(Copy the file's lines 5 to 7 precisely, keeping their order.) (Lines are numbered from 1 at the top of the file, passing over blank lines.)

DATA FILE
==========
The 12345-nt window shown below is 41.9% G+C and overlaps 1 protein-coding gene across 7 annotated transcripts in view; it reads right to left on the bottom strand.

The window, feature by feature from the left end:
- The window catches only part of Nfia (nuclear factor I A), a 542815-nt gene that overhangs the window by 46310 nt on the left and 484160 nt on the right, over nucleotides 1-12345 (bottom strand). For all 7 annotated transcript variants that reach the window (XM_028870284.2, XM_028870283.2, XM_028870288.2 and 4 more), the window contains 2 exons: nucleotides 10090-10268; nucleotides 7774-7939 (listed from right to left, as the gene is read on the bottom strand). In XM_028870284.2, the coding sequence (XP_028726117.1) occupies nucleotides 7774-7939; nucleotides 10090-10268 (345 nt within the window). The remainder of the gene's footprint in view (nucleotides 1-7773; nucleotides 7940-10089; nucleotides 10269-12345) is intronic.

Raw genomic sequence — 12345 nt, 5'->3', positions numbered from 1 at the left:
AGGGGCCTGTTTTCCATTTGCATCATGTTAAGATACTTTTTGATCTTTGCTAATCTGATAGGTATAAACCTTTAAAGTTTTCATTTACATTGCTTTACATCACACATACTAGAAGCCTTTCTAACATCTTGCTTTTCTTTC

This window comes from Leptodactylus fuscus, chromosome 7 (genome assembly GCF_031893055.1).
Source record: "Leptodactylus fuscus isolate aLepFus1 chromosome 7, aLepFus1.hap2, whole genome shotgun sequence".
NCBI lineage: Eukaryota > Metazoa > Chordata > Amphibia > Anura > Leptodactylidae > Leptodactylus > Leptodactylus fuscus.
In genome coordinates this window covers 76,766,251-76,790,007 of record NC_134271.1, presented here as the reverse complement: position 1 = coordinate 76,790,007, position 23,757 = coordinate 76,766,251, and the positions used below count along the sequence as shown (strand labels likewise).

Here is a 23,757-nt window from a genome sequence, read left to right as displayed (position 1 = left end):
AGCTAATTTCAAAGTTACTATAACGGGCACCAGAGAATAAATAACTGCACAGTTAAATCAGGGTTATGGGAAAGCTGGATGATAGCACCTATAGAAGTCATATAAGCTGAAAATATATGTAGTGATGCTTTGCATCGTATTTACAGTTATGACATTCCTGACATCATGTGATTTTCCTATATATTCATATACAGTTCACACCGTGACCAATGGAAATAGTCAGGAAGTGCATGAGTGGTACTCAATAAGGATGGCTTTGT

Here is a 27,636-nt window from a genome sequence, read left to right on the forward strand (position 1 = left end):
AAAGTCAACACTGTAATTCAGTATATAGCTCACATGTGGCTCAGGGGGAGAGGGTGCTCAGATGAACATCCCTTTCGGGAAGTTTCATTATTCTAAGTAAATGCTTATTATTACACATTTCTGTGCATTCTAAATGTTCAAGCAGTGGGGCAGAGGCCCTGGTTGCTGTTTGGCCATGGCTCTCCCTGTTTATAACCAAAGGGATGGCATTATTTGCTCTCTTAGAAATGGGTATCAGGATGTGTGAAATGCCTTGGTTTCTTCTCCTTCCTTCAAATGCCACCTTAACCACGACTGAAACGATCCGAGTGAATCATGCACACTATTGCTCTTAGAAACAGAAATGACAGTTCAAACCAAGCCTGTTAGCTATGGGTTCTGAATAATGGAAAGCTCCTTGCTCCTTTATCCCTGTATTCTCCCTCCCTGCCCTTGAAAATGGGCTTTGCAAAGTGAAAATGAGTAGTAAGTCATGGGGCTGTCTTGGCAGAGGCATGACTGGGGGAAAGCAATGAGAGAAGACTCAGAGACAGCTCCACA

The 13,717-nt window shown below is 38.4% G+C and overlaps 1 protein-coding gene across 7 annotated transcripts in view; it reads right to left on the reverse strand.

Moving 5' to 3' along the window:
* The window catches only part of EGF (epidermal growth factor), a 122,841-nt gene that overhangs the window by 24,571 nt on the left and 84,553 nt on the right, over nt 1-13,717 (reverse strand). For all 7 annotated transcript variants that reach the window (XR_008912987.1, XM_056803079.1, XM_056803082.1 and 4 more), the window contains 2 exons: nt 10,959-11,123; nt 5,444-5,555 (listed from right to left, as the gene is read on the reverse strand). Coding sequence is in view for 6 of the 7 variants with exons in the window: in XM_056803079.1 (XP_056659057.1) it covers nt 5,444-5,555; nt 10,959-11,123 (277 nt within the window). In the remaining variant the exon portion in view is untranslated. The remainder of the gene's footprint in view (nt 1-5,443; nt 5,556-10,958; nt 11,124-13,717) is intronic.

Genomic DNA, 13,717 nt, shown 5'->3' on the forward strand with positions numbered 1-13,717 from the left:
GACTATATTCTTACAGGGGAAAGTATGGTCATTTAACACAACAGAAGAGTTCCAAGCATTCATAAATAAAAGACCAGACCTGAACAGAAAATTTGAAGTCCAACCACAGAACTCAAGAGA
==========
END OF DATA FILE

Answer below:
AGGGGCCTGTTTTCCATTTGCATCATGTTAAGATACTTTTTGATCTTTGCTAATCTGATAGGTATAAACCTTTAAAGTTTTCATTTACATTGCTTTACATCACACATACTAGAAGCCTTTCTAACATCTTGCTTTTCTTTC

This window comes from Leptodactylus fuscus, chromosome 7 (genome assembly GCF_031893055.1).
Source record: "Leptodactylus fuscus isolate aLepFus1 chromosome 7, aLepFus1.hap2, whole genome shotgun sequence".